3

I want to cache one route in Laravel project and clear it for every 5 minutes.

I searched a bunch of articles but only found artisan route:cache command and I have no idea if it possible to configure caching time.

So, this is my routes routes/web.php:

$router->group(['middleware' => ['api','cors']], function () use ($router) {
    $router->get('game', ['uses' => 'GameController@checkGameStatus']);
    $router->get('promo', ['uses' => 'PromoController@sendPromoCode']);
    $router->get('get_leaders', ['uses' => 'GameController@getLeaders']); // <-- cache this for 5m
});

And every time when user loads rating page the getLeaders() function initiates DB request to get and calculate all user results. Therefore I want to reduce DB load and make it calculating all results once in 5 minutes. The rest of the time get_leaders route should send back just cached json output.

How to set such configuration? Is it possible to do just with Laravel (artisan) or should I change .htaccess file (I am using apache)?

  • 1
    Route caching isn't what you're looking for here, route caching just caches the translation of incoming request to controller action not the actual data or response from the controller. To achieve this kind of caching use the normal caching facade inside your controller action laravel.com/docs/5.8/cache#storing-items-in-the-cache – Alec Joy Nov 27 '19 at 15:51
  • You probably don't want route caching but object/result caching laravel.com/docs/master/cache – kerbholz Nov 27 '19 at 15:52
5

This is a pretty simple to solve problem actually. In your function getLeaders(), you'll need to modify the code:

public function getLeaders(){
  $leadersCache = Cache::get("leaders", null);
  if($leadersCache){
    return response()->json(["leaders", $leadersCache], 200);
  }

  $leaders = Leader::where(...)->get();
  Cache::put("leaders", $leaders, 5);

  return response(["leaders", $leaders], 200);
}

So, what this does, is first, check if "leaders" exists in the cache. If it does, it will simply return that. If it doesn't (which will be the case when this route is first called), then it will do the calculations, and using Cache::put(), store it in the cache, then return. For the next 5 minutes, anytime this route is hit, it will return the cached result, until the process is started over again.

Note the above is pseudo-code, as your Controller wasn't shown, but the approach can be easily adapted to existing code. Also, you may need to include use Cache; at the top of your Controller, or reference Cache via \Cache::{method}

Everything about the cache can be found in the documentation: https://laravel.com/docs/5.7/cache

  • Gonna modify this a little because you can use the cache::remember function to simply this a lot – Alec Joy Nov 27 '19 at 15:56
  • @AlecJoy Appreciate the edit suggestion, but it's a pretty big deviation from the code I wrote. You are more than welcome to write it as your own answer (I didn't know the remember method exists, but definitely seems like a good approach) – Tim Lewis Nov 27 '19 at 16:01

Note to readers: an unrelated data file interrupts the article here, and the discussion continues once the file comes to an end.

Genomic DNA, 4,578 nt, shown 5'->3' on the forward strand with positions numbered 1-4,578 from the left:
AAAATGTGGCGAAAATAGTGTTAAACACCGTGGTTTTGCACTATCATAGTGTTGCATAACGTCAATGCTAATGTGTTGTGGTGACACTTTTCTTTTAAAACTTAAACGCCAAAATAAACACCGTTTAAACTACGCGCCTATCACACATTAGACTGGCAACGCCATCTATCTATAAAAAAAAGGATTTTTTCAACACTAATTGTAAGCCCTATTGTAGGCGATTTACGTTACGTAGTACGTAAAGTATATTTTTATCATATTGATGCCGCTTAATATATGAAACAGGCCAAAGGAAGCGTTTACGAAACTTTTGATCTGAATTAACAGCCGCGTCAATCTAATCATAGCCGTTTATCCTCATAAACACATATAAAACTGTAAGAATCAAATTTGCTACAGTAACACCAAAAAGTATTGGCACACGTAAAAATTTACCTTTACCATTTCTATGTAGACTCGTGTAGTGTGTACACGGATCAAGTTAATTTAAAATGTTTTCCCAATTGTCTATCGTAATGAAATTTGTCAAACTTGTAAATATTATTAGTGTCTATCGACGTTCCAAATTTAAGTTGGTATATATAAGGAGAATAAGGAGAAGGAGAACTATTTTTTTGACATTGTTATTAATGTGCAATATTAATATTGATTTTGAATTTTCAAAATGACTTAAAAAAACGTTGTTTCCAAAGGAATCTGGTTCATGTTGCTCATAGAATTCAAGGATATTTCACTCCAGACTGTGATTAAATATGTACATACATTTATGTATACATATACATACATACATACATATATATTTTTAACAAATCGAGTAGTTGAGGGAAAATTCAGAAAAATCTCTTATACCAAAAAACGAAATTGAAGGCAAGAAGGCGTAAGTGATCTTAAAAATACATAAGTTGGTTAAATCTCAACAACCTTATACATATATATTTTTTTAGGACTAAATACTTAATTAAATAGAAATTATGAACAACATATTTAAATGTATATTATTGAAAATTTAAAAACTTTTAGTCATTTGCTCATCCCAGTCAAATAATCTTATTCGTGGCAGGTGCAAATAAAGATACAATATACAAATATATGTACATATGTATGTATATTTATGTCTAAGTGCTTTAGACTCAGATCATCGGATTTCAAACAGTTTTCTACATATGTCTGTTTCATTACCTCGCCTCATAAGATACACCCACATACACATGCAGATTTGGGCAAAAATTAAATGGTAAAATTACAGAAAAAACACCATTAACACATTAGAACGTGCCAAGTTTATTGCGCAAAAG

• Sounds fair, I'll do that instead – Alec Joy Nov 27 '19 at 16:08
  • 1
    Thank you! Laravel is so great :) – mr.boris Nov 27 '19 at 18:22
5

To add to @TimLewis 's answer, if you're using laravel 5.8 or newer then the Cache::remember function can simplify the controller code quite a bit

public function getLeaders(){
  $leaders = Cache::remember('leaders', 300, function () {
    return Leader::where(...)->get();
  });
  return response()->json(['leaders' => $leaders]);
}

The Cache::remember function takes care of the entire caching workflow, it first checks the cache for the leaders object and returns that if it exists. If not, it runs the code inside the closure and stores the result in the cache under the key specified in the first param, for the number of seconds specified in the second param. So in this case it would cache the result under the key "leaders" for 300 seconds (5 minutes).

  • Yeah, this is definitely a more compact and concise answer; levying the check logic to a wrapper function is pretty cool too, gonna have to use this :) Only catch, is 300 the cache time? This answer says "5 minutes", so I think that's a bit long. – Tim Lewis Nov 27 '19 at 16:13
  • 1
    In 5.8 and newer the cache facade was changed to be PSR-7 compliant, it now takes a number of seconds instead of a number of minutes. So 300 seconds == 5 minutes in this case – Alec Joy Nov 27 '19 at 16:14
  • Ah, gotcha. That makes sense! – Tim Lewis Nov 27 '19 at 16:15
  • Sorry, but my version is under 5.8 hehe. Thanks for your answer anyway! – mr.boris Nov 27 '19 at 18:23

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